• Row areaa field that you assign to a row orientation which is used to categorize the data.

The options to control these drop zones in the PivotTable are the PIVOTPAGE=, PIVOTROW=, PIVOTCOL= and PIVOTDATA= options. Each of these options can specify a single column or multiple columns (each separated with a comma).

The UPDATE_TARGET= option contains the name of the workbook to update, while the SHEET_NAME= option which specifies which sheet should be used as the source for the PivotTable. The OUTPUT_TYPE= option is set to “Script”, which tells the tagset to create a JavaScript output file with the Excel commands. Other options can control formatting, appearance, and the summarizations of the PivotTable.

NOTE: when specifying a file path in the UPDATE_TARGET= option, you must “escape” each backslash by using an additional backslash. The backslash character has a special meaning in JavaScript that turns special characters into string characters.

Here are some notes on the remaining options:

  • PIVOT_SHEET_NAME= (new option) allows you to name the PivotTable to be named different from the source worksheet name. (The default is to append “_Pivot” to the source worksheet name.)
  • PIVOT_TITLE= (new option) adds a title to the PivotTable.
  • PIVOTDATA_FMT= specifies the numeric display format
  • PIVOT_FORMAT= specifies one of the Excel table formats (found on the formatting style ribbon).

Creating the PivotTable

We’ll use a two-step technique to add a PivotTable to our sample workbook:

  1. Use ODS tagsets.TableEditor and special PIVOT options to create a script file that contains instructions for the PivotTable that we want.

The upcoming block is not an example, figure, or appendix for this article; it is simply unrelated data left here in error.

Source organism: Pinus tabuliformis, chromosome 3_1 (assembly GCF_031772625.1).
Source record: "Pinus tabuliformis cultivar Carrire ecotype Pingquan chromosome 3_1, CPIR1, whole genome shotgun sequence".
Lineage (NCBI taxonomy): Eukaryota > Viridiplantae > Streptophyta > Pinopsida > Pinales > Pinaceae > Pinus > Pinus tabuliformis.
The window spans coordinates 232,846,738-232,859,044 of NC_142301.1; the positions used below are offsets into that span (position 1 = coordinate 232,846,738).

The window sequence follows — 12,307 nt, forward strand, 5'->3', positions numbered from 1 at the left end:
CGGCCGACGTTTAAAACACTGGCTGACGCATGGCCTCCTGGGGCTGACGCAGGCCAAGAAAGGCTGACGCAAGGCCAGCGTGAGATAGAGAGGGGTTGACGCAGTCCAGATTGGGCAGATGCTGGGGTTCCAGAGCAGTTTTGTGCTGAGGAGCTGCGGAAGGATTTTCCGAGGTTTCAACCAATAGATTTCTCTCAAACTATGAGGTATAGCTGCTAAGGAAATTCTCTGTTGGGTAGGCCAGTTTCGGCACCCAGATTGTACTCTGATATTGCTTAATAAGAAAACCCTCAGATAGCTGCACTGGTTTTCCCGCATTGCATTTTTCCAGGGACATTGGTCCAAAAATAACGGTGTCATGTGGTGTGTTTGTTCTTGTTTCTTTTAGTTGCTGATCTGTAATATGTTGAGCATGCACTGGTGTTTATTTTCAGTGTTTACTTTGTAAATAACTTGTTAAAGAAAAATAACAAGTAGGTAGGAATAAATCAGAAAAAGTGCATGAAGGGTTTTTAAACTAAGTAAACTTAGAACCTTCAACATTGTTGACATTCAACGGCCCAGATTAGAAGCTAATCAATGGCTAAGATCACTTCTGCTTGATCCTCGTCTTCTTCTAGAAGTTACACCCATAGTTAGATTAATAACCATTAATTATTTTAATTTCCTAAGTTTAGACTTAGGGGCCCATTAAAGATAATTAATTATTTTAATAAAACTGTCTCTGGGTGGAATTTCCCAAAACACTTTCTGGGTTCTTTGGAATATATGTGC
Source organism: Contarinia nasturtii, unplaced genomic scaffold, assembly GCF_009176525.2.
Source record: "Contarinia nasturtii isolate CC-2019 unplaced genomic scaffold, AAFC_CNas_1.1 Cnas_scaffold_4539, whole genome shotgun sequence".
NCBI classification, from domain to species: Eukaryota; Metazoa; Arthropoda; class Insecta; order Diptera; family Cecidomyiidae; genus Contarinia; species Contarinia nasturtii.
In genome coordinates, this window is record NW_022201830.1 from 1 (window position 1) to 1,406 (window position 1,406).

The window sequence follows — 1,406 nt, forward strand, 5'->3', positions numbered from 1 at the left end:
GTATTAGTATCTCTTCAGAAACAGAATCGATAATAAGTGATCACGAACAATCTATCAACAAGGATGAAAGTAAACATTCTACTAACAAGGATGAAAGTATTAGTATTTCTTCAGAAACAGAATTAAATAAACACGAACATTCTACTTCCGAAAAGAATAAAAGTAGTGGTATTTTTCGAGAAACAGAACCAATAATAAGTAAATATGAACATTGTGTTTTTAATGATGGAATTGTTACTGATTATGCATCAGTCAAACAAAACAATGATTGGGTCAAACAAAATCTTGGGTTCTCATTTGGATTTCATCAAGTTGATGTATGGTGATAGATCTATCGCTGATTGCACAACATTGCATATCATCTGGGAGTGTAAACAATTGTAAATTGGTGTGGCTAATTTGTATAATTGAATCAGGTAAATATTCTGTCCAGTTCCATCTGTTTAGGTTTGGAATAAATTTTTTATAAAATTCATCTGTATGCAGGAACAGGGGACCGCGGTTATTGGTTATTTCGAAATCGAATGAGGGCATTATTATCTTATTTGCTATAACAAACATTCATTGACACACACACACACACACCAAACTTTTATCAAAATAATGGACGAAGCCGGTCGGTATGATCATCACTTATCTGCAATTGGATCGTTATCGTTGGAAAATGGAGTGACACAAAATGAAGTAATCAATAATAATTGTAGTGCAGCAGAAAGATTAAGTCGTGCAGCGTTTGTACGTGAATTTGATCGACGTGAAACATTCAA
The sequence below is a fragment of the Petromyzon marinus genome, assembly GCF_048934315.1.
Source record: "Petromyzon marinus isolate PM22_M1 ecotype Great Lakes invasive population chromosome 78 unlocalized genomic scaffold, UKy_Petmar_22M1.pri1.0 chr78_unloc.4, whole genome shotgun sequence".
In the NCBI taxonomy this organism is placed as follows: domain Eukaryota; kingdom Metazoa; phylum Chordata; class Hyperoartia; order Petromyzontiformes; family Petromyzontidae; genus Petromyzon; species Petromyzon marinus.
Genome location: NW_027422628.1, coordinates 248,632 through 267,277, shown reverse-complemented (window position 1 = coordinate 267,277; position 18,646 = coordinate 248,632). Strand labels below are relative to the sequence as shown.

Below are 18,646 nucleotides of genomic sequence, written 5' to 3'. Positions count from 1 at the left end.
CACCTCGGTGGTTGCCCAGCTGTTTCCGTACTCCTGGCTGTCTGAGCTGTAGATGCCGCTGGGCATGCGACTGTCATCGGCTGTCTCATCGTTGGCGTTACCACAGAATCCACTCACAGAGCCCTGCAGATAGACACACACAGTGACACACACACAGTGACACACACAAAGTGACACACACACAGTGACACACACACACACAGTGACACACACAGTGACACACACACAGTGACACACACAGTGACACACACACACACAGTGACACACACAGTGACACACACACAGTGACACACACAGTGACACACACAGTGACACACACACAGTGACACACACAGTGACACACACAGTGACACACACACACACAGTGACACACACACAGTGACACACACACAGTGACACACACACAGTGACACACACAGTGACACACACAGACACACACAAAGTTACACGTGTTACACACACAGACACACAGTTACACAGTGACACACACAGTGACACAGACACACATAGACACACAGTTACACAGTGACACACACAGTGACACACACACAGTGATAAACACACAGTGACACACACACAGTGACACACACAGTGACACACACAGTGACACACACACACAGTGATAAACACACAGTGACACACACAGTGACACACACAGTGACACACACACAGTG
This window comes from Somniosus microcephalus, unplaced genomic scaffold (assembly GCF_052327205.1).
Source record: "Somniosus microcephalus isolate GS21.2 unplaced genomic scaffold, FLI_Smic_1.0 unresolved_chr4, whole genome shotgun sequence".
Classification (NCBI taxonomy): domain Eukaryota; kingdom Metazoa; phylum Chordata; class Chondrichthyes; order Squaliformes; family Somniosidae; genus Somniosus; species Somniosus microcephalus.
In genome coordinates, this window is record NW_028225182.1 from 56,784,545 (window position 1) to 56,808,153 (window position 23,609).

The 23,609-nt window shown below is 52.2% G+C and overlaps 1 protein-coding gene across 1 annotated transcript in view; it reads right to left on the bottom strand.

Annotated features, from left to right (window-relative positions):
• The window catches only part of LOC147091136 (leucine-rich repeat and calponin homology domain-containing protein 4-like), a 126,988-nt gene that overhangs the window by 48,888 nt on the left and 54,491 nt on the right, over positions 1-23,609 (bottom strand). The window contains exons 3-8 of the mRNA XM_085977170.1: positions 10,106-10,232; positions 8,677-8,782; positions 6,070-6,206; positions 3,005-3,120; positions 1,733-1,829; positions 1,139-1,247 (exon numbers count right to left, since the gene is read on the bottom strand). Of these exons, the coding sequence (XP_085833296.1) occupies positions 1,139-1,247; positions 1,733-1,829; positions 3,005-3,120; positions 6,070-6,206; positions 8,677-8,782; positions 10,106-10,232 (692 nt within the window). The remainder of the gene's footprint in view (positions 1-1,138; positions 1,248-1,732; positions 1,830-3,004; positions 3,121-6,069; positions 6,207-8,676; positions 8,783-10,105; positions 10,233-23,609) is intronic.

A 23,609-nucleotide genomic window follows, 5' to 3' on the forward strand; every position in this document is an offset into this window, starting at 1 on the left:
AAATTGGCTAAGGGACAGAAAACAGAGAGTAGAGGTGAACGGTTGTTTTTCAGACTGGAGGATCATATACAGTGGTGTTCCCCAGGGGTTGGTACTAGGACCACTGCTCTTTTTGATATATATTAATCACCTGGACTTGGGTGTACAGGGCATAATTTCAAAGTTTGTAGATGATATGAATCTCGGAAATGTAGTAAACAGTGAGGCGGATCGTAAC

2. Use the X command to execute that script file, which will automate Microsoft Excel to add the PivotTable content.

Here’s a program that generates the script and executes it.  The NOXSYNC and NOXWAIT options allow control to return to the SAS session as the script is run.

options noxsync noxwait;
ods tagsets.tableeditor file="c:tempPivotTable.js"                                                                                                                                      
/* remember to escape the backslashes */
  options(update_target="c:\temp\temp.xlsx" doc="help"                                                                                                                                 
    pivot_sheet_name="Profit Analysis" 
    pivot_title="Pivot Analysis for XXX" 

/* dummy output to trigger the file creation */                                                                                                                                                                                          
data _null_;